Author profile: Ian Lustick

Ian Lustick is Professor of Political Science at the University of Pennsylvania. He is interested in comparative politics, international politics, Middle Eastern politics, and agent-based, computer assisted modeling for the social sciences. He teaches courses on Middle Eastern politics, political identities and institutions, techniques of hegemonic analysis, the expansion and contraction of states, and on relationships among complexity, evolution, and politics. Dr. Lustick is a recipient of awards from the Carnegie Corporation, the National Science Foundation, the National Endowment for the Humanities, the Social Sciences Research Council, and the United States Institute of Peace. Before coming to Penn, Professor Lustick taught for fifteen years at Dartmouth College and worked for one year in the Department of State. His present research focuses the politics of Jewish and non-Jewish migration into and out of Palestine/the Land of Israel, on prospects for peace between Israelis and Palestinians, on applications of agent-based modeling in the social sciences, techniques of disciplined counterfactual analysis, and the problem of modeling political violence. He is a past president of the Politics and History Section of the American Political Science Association and of the Association for Israel Studies, and a member of the Council on Foreign Relations.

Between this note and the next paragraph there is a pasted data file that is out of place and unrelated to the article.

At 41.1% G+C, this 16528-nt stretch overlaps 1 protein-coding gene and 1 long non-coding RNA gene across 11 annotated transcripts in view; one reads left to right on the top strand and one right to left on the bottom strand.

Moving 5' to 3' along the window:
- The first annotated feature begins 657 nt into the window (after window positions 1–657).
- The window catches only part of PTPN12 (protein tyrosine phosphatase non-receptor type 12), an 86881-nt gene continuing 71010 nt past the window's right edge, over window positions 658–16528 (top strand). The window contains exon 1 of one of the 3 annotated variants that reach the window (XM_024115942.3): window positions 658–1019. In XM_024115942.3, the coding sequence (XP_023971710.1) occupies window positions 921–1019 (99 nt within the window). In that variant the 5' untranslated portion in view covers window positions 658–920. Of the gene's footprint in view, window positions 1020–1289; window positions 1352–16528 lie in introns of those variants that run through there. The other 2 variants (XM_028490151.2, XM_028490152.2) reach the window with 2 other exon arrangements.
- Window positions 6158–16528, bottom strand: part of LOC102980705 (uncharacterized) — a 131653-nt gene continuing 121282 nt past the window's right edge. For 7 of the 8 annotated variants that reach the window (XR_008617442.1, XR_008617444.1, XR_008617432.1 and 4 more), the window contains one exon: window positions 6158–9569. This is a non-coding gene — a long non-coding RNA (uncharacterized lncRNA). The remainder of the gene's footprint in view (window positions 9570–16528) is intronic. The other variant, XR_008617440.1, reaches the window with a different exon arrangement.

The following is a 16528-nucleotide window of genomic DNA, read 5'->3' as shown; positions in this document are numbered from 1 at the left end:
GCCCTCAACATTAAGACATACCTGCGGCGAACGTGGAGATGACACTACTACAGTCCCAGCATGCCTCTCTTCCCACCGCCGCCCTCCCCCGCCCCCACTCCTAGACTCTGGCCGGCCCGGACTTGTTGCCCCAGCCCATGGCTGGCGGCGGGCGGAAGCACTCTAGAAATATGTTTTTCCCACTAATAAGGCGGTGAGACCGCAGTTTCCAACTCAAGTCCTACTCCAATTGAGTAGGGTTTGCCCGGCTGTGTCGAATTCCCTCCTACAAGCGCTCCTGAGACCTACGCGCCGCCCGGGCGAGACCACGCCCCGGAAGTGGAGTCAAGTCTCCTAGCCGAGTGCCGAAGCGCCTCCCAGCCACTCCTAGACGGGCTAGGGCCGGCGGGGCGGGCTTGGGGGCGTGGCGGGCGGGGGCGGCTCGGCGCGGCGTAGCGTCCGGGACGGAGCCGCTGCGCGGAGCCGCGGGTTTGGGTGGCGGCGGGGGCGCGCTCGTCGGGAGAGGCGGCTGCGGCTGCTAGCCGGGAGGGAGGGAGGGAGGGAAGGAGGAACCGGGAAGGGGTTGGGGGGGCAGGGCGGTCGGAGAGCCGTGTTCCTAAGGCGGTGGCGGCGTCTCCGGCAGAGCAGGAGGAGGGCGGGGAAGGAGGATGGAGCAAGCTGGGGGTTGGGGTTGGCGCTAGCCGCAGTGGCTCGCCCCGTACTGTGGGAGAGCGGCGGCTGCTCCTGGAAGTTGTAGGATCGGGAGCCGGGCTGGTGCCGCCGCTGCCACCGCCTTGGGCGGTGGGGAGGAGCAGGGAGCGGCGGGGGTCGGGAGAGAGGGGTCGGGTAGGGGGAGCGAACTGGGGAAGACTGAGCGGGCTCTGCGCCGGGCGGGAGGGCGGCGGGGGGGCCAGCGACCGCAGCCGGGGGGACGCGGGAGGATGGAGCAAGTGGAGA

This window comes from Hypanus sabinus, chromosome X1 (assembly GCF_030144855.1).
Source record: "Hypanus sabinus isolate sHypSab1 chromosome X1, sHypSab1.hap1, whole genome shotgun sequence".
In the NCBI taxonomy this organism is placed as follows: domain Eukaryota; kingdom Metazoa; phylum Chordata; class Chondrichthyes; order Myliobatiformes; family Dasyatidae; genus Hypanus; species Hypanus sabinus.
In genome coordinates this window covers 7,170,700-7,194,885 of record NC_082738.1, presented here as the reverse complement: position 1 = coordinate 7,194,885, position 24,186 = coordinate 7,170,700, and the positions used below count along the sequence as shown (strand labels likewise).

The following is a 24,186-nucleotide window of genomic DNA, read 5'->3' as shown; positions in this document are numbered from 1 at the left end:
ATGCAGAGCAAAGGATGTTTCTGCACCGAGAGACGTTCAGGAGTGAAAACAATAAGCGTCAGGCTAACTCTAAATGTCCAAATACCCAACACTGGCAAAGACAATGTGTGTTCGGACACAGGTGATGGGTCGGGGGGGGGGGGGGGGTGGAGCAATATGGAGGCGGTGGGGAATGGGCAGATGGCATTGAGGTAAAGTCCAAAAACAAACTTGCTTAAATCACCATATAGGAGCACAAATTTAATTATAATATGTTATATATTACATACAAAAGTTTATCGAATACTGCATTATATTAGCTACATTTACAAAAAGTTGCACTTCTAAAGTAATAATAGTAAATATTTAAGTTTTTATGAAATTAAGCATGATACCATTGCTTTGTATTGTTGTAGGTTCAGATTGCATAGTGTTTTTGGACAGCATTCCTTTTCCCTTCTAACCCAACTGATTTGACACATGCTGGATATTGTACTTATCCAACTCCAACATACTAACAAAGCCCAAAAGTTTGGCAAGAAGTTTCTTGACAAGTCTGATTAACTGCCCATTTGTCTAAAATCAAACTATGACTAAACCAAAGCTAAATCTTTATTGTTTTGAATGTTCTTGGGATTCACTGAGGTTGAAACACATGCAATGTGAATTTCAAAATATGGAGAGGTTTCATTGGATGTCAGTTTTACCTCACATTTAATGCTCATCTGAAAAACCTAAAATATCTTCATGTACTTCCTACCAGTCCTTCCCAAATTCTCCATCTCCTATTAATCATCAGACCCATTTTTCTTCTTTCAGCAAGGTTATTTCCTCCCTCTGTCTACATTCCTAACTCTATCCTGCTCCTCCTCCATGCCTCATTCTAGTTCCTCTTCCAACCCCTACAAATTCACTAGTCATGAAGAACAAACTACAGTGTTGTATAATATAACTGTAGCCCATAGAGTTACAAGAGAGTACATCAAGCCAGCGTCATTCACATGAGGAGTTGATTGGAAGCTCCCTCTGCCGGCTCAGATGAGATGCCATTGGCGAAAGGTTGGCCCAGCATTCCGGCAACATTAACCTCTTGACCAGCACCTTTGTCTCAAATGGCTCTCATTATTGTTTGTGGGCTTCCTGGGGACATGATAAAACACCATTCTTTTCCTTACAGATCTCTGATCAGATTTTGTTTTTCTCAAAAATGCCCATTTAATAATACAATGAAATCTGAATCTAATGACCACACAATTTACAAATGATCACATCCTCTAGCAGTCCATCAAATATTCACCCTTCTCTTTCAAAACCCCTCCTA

Netanyahu’s Victory and Israel’s Future

Netanyahu’s Victory and Israel’s Future

Ultimately the choice for Israelis will be between a state organized to discriminate against non-Jews, and an Israeli state organized to respect all its citizens.

Ariel Sharon: Tactical Brilliance, Strategic Disaster

Ariel Sharon: Tactical Brilliance, Strategic Disaster

Sharon was a man of huge appetites, whose objectives were never modest. His actions usually produced damaging, unintended strategic consequences that made the problems he was trying to solve seem minor.

The War on Terror: Why Do We Fight?

The question can be posed as follows. The Unites States went to war in Iraq to destroy Weapons of Mass Destruction that did not exist, and we fight a War on Terror now despite virtually no evidence whatsoever that a serious terrorist threat to the American homeland exists. “Why,” then, “do we fight?”

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